Investors interested in Latin America ETFs have seen varied results this year depending on which country they chose to gain exposure to.
iShares MSCI Brazil
iShares MSCI Mexico Investable Market Index
have been disappointments, while ECH has charted strong performance.
This was no easy task for the country. In the midst of the challenging global economic recovery, Chile was dealt another setback in February when a large earthquake struck the country.
Despite this obstacle, ECH has gone up by 18.7% year to date. Much of these gains have been made in the past three months as the fund increased by 16.5% during a time when U.S. markets were volatile, but in the end, flat. One factor working in the country's favor has been the rebound in copper, which has moved higher even though investors are concerned about global growth.
The only Latin American country ETF with better performance year to date or in the past three months is
Global X/InterBolsa FTSE Colombia 20 ETF
, which has gone up by over 30% this year and by about 17% in the past three months.
The next best Latin-America country specific ETF in the past three months after ECH was
MarketVectors Brazil Small-Cap ETF
, which climbed about 10%. EWZ, the large-cap Brazil fund, only gained about 2% in that time.
A large part of the explanation for the rise in ECH in the past three months can be linked to the interest rate policy there that has been put into effect. The latest step in this policy occurred Thursday when the government raised the interest rate by 50 basis points for the third consecutive month.
The monthly rate increases have been helping to push the Chilean peso higher against the U.S. dollar and the currency strength has given momentum to ECH since the fund does not hedge against currency fluctuations.
Most international ETFs are structured in this way. As a result, when the local currency of a fund increases in value against the dollar, the fund will increase by the same percentage. This change will occur on top of the actual percentage change experienced by a fund's equity holdings.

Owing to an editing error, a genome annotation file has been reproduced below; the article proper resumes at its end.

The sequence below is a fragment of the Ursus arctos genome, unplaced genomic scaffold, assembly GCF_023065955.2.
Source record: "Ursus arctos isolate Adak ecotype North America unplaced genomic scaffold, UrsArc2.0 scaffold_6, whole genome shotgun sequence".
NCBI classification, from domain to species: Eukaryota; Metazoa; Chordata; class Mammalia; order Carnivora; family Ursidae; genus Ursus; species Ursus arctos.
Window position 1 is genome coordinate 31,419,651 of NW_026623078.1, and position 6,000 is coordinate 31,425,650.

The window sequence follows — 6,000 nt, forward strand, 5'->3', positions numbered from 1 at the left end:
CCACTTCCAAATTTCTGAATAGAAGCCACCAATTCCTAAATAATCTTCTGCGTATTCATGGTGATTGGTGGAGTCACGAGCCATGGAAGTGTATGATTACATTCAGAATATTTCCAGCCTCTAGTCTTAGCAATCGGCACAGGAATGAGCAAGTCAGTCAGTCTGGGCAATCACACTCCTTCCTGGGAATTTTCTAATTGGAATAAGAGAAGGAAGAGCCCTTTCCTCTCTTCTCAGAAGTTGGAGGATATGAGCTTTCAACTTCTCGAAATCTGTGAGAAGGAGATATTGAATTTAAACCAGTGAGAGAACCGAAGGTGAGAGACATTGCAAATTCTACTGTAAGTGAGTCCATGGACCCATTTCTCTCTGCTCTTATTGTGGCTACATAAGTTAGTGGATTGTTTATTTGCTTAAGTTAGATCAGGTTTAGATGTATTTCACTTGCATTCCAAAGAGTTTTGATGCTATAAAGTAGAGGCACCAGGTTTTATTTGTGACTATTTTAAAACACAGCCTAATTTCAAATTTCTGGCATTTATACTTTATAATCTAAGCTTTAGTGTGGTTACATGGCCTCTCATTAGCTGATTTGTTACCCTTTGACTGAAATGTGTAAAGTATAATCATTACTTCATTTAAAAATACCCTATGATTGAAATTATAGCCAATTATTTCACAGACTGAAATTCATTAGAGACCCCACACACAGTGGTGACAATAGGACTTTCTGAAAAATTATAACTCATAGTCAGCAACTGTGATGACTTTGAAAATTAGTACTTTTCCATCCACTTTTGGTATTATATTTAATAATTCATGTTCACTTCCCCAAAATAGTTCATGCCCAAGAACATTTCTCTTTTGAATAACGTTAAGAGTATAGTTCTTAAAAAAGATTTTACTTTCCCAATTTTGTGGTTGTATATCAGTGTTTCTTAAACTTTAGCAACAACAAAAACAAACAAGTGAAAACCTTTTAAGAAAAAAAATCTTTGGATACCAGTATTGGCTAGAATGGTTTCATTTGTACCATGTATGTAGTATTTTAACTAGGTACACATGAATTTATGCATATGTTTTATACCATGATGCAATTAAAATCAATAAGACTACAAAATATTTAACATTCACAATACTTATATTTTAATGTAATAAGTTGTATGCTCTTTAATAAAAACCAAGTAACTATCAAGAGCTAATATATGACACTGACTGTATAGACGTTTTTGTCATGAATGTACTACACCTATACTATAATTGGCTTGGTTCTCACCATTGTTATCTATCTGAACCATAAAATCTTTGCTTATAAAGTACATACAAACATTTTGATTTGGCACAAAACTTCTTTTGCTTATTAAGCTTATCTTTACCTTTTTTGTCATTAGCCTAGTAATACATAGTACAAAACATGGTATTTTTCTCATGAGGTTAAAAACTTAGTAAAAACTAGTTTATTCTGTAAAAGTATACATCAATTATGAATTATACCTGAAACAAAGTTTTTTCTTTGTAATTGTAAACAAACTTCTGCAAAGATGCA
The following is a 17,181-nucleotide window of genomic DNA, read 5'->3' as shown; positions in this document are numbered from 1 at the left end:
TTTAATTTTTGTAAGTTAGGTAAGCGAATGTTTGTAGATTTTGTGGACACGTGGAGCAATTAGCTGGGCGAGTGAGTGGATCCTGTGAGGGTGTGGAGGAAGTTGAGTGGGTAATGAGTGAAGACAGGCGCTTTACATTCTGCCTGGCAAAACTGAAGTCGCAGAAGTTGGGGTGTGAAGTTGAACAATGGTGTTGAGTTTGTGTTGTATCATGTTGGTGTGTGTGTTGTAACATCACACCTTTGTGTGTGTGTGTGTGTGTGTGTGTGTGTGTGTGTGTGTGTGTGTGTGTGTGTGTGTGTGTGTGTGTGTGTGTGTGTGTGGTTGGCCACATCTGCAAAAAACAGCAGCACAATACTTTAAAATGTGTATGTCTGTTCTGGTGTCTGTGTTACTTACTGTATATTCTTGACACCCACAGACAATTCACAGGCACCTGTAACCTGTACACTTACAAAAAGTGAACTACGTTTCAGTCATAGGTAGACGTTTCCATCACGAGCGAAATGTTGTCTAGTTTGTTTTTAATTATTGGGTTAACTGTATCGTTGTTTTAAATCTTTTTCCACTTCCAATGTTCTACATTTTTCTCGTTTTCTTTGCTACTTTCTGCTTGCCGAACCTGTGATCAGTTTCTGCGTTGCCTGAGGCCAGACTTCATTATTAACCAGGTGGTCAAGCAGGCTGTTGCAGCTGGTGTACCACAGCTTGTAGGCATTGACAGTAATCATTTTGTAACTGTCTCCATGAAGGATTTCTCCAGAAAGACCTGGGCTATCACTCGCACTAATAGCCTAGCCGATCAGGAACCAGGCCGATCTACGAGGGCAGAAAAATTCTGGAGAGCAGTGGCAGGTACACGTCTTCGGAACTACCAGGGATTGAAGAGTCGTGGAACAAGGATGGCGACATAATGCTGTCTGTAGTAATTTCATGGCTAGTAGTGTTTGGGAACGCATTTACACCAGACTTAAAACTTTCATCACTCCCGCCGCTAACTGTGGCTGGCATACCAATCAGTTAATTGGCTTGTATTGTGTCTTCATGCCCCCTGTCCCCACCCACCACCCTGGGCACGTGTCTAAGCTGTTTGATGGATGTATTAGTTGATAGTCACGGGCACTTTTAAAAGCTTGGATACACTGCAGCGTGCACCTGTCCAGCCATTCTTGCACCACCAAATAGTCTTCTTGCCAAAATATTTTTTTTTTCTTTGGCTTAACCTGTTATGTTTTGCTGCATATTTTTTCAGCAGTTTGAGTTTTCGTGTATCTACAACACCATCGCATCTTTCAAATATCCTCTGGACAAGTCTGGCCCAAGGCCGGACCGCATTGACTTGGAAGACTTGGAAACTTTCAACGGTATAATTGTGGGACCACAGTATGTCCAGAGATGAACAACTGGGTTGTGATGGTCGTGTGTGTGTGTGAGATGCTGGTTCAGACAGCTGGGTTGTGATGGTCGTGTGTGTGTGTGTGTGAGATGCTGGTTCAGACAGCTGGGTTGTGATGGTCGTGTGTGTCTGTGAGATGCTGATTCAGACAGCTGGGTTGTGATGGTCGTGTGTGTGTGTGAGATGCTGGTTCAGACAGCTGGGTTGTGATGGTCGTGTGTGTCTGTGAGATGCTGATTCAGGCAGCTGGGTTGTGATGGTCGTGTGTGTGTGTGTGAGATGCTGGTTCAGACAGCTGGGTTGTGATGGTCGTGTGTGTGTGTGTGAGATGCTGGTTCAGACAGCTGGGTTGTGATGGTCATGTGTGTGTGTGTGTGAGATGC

Following the rate increase this week, momentum in ECH should continue, as the Chilean peso will likely continue to rise. This is partly because while many economies elsewhere in the world continue to keep interest rates low as a measure of stimulus, the relatively high rates in Chile will attract investors.
One potential risk could be the country's exposure to copper as a strong export. Copper is a metal commonly used in construction, so as expectations mount that global economic recovery will slow, the price of the metal could be put under pressure.
ECH has 19.3% of its assets in the materials sector, and while this figure does not exclusively represent copper exposure, the metal is an important source of revenue for large mining companies there and can affect overall market sentiment in Chile.
However, Chile is expected to continue its rate increases in the months ahead, so the fund could continue to be fueled by these policies as it was in the past three months, despite slowing global economic trends.
It is this possibility of growth in the face of market slowdowns and volatility elsewhere in the world that makes ECH a fund investors should look into right now, as an addition to the international allocation of a well-balanced portfolio.
-- Written by Don Dion in Williamstown, Mass.
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At the time of publication, Dion Money Management was long iShares MSCI Chile.
Don Dion is president and founder of
, a fee-based investment advisory firm to affluent individuals, families and nonprofit organizations, where he is responsible for setting investment policy, creating custom portfolios and overseeing the performance of client accounts. Founded in 1996 and based in Williamstown, Mass., Dion Money Management manages assets for clients in 49 states and 11 countries. Dion is a licensed attorney in Massachusetts and Maine and has more than 25 years' experience working in the financial markets, having founded and run two publicly traded companies before establishing Dion Money Management.
Dion also is publisher of the Fidelity Independent Adviser family of newsletters, which provides to a broad range of investors his commentary on the financial markets, with a specific emphasis on mutual funds and exchange-traded funds. With more than 100,000 subscribers in the U.S. and 29 other countries, Fidelity Independent Adviser publishes six monthly newsletters and three weekly newsletters. Its flagship publication, Fidelity Independent Adviser, has been published monthly for 11 years and reaches 40,000 subscribers.